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Game Makers Are Playing It Safe

With flops getting more expensive, the industry is relying on sequels and movie and TV licenses to keep risks to a minimum.

May 12, 2003|Alex Pham | Times Staff Writer

There's a familiar ring to this year's crop of video games.

With "Half-Life 2," "Doom III" and "Gran Turismo 4" on prominent display this week in Los Angeles at the Electronic Entertainment Expo, the $25-billion global games industry is leaning hard on past successes to build future hits.

"It's a year of sequels," said Steven Koenig, an analyst with market research firm NPD Group. "That's not to suggest there won't be new content, but the more high-profile games are going to be sequels."

The reason: Although the rewards have gotten bigger in this fast-growing industry, so have the risks.

For publishers, the cost of making and marketing games has ballooned, making flops more expensive. Retailers, facing an uncertain economy, have tried to play it safe by favoring brands with good track records. And gamers, deluged with thousands of new titles in recent years, have turned to names they recognize.

So, aside from sequels, the industry also is latching onto movie and television licenses as a way of lowering its marketing risks.

"Enter the Matrix" and "Terminator 3: Rise of the Machines" are two examples from Atari Inc., which changed its name last week from Infogrames Inc. THQ Inc.'s "Finding Nemo" is the first of three game series based on upcoming movies by Emeryville, Calif.-based Pixar Animation Studios. And Activision Inc. is hoping to duplicate its success last year in selling games based on the "Spider-Man" movie. The Santa Monica publisher's newest title, "X2: Wolverine's Revenge" is based on the movie "X2: X-Men United."

"There will be more links between games and the silver screen this year," Koenig said.

Taken together, sequels and licenses demonstrate growing conservatism among game publishers, even as the industry is poised for record sales this year. That's partly because of painful lessons learned last year, when publishers unleashed a record number of titles and spent hundreds of millions of dollars to market them, only to see a handful of games make money. Most lost money.

"Even though the market grew 20% last year, the number of titles grew 50%," said Alison Locke, vice president of THQ. "That made it challenging for margins."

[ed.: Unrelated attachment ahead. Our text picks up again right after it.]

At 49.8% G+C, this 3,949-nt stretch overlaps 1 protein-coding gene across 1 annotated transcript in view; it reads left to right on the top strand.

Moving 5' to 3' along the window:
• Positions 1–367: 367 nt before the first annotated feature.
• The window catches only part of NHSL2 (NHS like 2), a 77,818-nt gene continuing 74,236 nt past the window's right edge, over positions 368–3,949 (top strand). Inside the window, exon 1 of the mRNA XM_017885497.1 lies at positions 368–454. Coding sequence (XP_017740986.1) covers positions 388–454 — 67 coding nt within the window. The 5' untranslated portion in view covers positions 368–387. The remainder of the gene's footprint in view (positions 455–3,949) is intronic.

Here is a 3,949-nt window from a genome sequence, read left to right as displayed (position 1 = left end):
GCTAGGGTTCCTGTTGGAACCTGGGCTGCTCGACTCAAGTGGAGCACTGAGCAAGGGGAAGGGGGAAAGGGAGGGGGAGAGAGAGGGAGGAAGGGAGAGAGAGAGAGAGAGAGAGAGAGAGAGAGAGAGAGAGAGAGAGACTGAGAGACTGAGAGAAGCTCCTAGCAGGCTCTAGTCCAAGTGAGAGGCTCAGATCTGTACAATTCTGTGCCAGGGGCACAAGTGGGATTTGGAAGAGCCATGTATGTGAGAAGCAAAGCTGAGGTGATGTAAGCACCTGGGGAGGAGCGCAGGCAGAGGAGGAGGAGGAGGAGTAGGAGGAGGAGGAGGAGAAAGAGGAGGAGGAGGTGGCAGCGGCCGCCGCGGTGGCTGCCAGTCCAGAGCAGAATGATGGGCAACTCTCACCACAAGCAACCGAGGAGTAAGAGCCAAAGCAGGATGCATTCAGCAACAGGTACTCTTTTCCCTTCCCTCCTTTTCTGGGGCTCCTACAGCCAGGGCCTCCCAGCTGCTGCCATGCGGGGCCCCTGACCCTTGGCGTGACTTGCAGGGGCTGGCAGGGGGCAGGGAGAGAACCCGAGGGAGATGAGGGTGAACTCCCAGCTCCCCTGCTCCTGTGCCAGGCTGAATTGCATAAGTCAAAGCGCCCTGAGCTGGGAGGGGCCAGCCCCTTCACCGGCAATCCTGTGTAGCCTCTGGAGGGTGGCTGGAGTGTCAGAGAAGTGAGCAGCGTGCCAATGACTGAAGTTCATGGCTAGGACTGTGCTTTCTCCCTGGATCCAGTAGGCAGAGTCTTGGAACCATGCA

For struggling players such as Japan's Sega Corp., the losses drained operating cash flow and nudged them closer to potential mergers or sales of their companies. Established players retooled their game plans by killing low-priority or high-risk projects.

"As production and marketing costs have risen along with retailer expectations, second- and third-tier companies are increasingly becoming marginalized," said Bobby Kotick, Activision's chief executive. "For Activision specifically, this is a year when we're focusing on a smaller number of titles of higher quality."

Kotick said Activision would release 15% to 20% fewer games this year than in 2002. Calabasas-based THQ said in February that it would kill 20 titles, or about one-fifth of its lineup.

To boost sales, game developers are banking on Microsoft Corp. as well as Japanese companies Sony Corp. and Nintendo Co. to cut the prices of their consoles by as much as $50. Sony's PlayStation 2 currently sells for $199.99, the same retail price as Microsoft's Xbox. Nintendo's GameCube is $149.99. But at $150 and $100, it's likely that more consumers would buy the machines, thereby expanding the market for game publishers.

In the U.S., 17.2 million households have a PS2, 5.1 million have an Xbox and 4 million own a GameCube, according to NPD. By the end of this year, those numbers are projected to grow to nearly 27 million households with PS2s, 9 million with Xboxes and 6.6 million with GameCubes, according to International Data Group.

Price cuts could be in store for software, too.

"The best games will continue to command premium prices," Kotick said. "But the others will have to drop prices more quickly. It used to be that you could go from $49.95 to $39.95 as an intermediate step. Now that's not the case. The next step is going to be $29.95 or even $19.95."

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